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Gold/Mining/Energy : Big Dog's Boom Boom Room -- Ignore unavailable to you. Want to Upgrade?

To: JimisJim who wrote (199280)6/15/2019 3:38:57 PM
From: E_K_S2 Recommendations

Recommended By
robert b furman

  Read Replies (3) | Respond to of 205560
If those new supply chains come back to the U.S. as a result of new high tech manufacturing, then U.S. and consumers are the winners.

Just look what US did w/ domestic shale oil and NG development. The US now is the leader in worldwide production just 10 years ago it was the Saudi's. The world trade is dynamic and always changing. Tariff's make those changes get done faster (via the implied tax) and typically to the benefit of the Country imposing those tariffs (look at Japan and the EU w/ their auto tariffs).

There will always be disruption in the markets. I personally see a Next Generation smart AI assisted manufacturing as the disruptive technology. Think of large scale 3D-printing and AI assisted automation. This is now being done at the new MN plant for AGCO. They use AI assisted software in their flexible custom tractor assembly. They still have workers but are much more efficient as tools, JIT inventory (delivered by automated robots), testing is all done by computer/robots and guided by the human assistant. Final tests are done by computer and they even fill all liquids (oil & lubricants), air etc by AI/computer machines.

Much of those tractors produced in MN are shipped into Europe & Germany (even w/ tariffs and farmers still buy those products).

The one thing you can not change really are the costs related to logistics/transportation delivered to the final end user. You cut those costs by manufacturing/assembly at the closest delivery point to the end user.

Now think ahead . . . what if you had super efficient automated AI manufacturing (using next generation 3D printing) located in facilities at/near each Amazon distribution center. Remember, all those 3D-printers are still linked to some intelligent network updated in the cloud.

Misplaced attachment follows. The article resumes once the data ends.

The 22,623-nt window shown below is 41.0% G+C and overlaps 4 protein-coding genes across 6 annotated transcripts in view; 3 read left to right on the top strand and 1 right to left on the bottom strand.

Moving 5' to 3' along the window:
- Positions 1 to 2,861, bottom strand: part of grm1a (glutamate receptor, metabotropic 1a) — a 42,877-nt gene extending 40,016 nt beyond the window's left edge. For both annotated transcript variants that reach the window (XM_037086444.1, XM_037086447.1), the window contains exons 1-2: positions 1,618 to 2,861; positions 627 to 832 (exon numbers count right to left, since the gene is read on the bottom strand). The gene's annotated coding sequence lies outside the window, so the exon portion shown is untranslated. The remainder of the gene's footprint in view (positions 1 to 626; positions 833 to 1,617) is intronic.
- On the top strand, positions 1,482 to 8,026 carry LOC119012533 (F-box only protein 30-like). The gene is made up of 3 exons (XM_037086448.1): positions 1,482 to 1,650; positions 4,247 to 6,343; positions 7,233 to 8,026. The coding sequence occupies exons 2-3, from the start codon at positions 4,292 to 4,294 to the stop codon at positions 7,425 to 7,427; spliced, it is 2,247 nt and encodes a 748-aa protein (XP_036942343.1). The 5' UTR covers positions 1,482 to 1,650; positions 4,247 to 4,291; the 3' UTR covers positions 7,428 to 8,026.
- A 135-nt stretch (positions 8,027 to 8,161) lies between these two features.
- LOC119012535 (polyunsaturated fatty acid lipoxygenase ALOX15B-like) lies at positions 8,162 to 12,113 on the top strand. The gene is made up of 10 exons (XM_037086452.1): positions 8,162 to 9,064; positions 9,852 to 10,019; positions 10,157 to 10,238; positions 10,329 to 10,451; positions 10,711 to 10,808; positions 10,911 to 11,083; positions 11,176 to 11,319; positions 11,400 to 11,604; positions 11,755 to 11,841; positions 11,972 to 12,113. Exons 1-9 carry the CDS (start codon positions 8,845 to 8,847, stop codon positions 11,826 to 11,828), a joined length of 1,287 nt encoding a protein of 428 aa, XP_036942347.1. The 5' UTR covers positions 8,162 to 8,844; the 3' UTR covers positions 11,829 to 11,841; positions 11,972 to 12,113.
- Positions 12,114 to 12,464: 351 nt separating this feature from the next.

There is no need to build/assemble in China and then ship across the world back to the U.S..

It's all changing and markets may/can create companies to change based on efficiencies and/or Governments can motivate that change by using taxes and tariffs (think of the proposed carbon tax).

Just like US shipping our recycling to China. China takes that cardboard and makes boxes that is shipped back to the U.S. and used by Amazon to deliver products to local customers. We really need to tax that recycling stream so it is recycled at the local level (that's like a tariff).

The EU has been using tariffs to promote local manufacturing for years (as has Japan).

I am very excited about the future of very smart AI/robotic manufacturing and the sooner the U.S. promotes & installs this inside the U.S. (for US consumers), the better the U.S. will be at exporting these technology manufacturing systems to other countries (remember manufactured products must be close to the end consumer).

The key for investors is (1) to recognize the disruptive changes and (2) to invest in those companies providing solutions. The US has many of those companies and the best engineers in the World to effect this change.

I love the US for that and we really need to make huge investments in our Human Capital (get rid of student debt). Maybe Congress/Senate can do a multi Trillion deal that promotes investment in our Human Capital so we can stay the leader in this AI/Manufacturing change.


"Give us a protective tariff and we will have the greatest nation on earth." Abraham Lincoln
"Experience has taught me that manufactures are now as necessary to our independence as to our comfort" Thomas Jefferson

To: JimisJim who wrote (199280)6/16/2019 12:10:33 AM
From: t4texas  Read Replies (2) | Respond to of 205560
are you aware us soybeans are being sold to the bean crushers in brazil, and the us beans have more protein in them than the brazilian beans? that is because the soil in the soy bean growing areas of brazil is not as good as the us soil. the crushed beans from the us are being shipped to china. soybean volume for feed for pigs in china is way down anyway, due to the devastating african swine fever that is reducing the pigs by 25 to 35% (maybe more). i would say if things don't get better in the pork area in china(and they won't), the chinese, who have to have their pork will cause the government to buy a lot of us pork.